What about the allegations that they were actually never married?
Farley: As I said, in my book I mention the fact that that Vibe Magazine should be credited here because they broke the story of Aaliyah and R. Kelly being married, they published a wedding certificate and if you call the County Clerk’s office, they have it on record that Aaliyah and R. Kelly were married, so it’s not a matter of fiction or drama, I mean it’s just a fact and it’s part of the public record.
Farley: One reason I thought the story was an important one to tell is because Aaliyah added something new to hip-pop culture, when she was coming up, she was seen as masculine, in your face and she added something fresh. She found love in hip hop rhythm, she found a place for women to raise their voices in hip-hop and then added something fresh and new and helped influence a whole generation of people that came after, including Beyonce, who I talked to for my book, who said that Aaliyah was someone that deeply influenced her with Destiny’s Child so a lot of people you’ve seen today might not be around if it wasn’t for Aaliyah and it’s important to the her story, tell the story of this young black pioneer in music and culture who helped make the progress of other artists possible.
Braunstein: And Chris is so much more articulate than I will be … I will state any chance to show great role models and people who achieve so much through perseverance and true dedication to their crafts and then achieve it is such a great influence on society. Hopefully people will look at the film and say hey I can do that too and try to achieve their goals, I think it’s such a positive and important story that’s just my opinion.
DMC: For all of us but you know for me personally we wanted, to the point of your question, we wanted to make sure she’s not forgotten, you know she has a very active fan base that loves her very much to this day, but for new generations and people who maybe were not really there at her prime, we wanted to make sure they know who she is, what she did, what her legacy is … and just to celebrate a life that was full and rich and gave us so much and was just tragically cut short.
Braunstein: I think you know a lot of that we owe to Alex, it was the huge acting challenge for many different reasons, one of which was to be able to go from 15 to 22 believably and realistically, to show that innocence in the beginning and Alex just did a great job of showing that evolution. I also think the script does a terrific job at following her arc as an artist, you know first she’s a little vulnerable and then she’s not quite as secure in her craft, but by the time she gets to a place that she’s more secure in one of my favorite scenes where she said tell the record executive she wants Missy and Timbaland, you can see how she’s progressed as an artist and getting more confident and I think part of that is reflected both the script and her performance.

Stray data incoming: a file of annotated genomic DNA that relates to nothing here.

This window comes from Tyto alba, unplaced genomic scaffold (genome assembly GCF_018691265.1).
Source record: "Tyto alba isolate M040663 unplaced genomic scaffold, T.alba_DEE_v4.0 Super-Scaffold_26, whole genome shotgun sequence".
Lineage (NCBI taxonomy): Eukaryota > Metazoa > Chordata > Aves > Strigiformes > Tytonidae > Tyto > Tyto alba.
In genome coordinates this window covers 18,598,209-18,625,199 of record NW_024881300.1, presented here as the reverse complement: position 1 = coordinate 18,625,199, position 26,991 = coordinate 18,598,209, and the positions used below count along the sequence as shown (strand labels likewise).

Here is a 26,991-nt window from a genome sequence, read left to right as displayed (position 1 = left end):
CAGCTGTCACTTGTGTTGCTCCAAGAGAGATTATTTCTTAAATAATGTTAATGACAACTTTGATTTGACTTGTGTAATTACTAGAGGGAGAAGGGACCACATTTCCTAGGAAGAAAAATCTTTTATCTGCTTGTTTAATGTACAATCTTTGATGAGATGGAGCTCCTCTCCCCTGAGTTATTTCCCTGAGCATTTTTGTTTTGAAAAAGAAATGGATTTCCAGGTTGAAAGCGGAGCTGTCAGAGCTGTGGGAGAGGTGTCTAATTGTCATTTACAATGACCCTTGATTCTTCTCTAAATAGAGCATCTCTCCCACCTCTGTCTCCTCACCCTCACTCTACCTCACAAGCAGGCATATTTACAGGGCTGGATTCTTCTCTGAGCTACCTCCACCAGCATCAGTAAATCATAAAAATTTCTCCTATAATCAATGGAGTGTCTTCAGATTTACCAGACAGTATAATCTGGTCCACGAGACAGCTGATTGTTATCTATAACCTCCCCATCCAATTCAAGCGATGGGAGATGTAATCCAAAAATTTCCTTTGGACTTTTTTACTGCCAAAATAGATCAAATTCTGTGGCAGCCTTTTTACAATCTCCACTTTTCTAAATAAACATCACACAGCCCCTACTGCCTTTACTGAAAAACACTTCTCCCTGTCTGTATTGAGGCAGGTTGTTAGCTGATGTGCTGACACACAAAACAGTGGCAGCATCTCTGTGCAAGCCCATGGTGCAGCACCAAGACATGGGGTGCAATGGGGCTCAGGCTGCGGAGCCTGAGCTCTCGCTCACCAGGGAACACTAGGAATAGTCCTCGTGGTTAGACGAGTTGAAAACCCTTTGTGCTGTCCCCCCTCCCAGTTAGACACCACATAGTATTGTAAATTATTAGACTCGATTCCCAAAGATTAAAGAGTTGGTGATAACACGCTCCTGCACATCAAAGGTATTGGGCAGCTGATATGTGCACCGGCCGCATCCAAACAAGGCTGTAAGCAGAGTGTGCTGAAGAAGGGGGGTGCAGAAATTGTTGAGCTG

Did Alex do her own singing?
Braunstein: Yea she did it herself, she re-recorded, the songs.
You mentioned that Aaliyah has a huge fanbase that still adores her to this day, what would you like audiences to take away about her and what she meant to music and pop culture?
DMC: For me it’s even on more human level … she was just a really special young woman and at the time of her death I was developing “Sparkle” for her and so I had been in communication with her for a few years and I remember we had lunch at The Peninsula a month before she died and she was just a really captivating, charming, smart, really intellectually curious, lovely … she was really special and for me personally and for the team in general we wanted people to realize that this was a tragedy on so many levels but we wanted to convey that.
Farley: You know one thing I was surprised when I interviewed Aaliyah is just her sense of herself and her sense of musical history, her sense of grace and her sense of style. It was a very unique package and just a great role model not only for artists, but for people who listen to her music, so … there are not that many black female celebrities that get celebrated after their death especially young ones and I think it’s important to young people to let them know that her life mattered and celebrating Aaliyah and then celebrating themselves and their time in this earth can have an impact, it can end up in a movie, it can be something that people years after are talking about, blogging about still, writing about and it’s about something that’s more than music and that’s why I was so glad when Lifetime decided to make this movie because I think in a way they’re celebrating all young people and young women out there.
Can someone clarify the status of the movie and Aaliyah’s family?
Braunstein: Sure, we did reached out to them before the movie was filmed and they chose not to cooperate for whatever reasons, you have to ask them and we decided to move forward and that’s the status.
Was this story more personal to you since you had plans to work with her in the future?
DMC: Yes absolutely. Actually, Lifetime came to me they had been thinking about doing a movie on Aaliyah and asked me if I would be interested and I was because you know how when “Sparkle” happened a couple of year ago it had its own tragedy associated with it and in the course of doing the press for “Sparkle” I found myself talking a lot about Aaliyah … And so when I was approached with the opportunity to do the movie, it really was about celebrating her and making sure that she was not forgotten and introducing her story, the inspiration of her life to new generations.
With reporting by Jasmine Harris.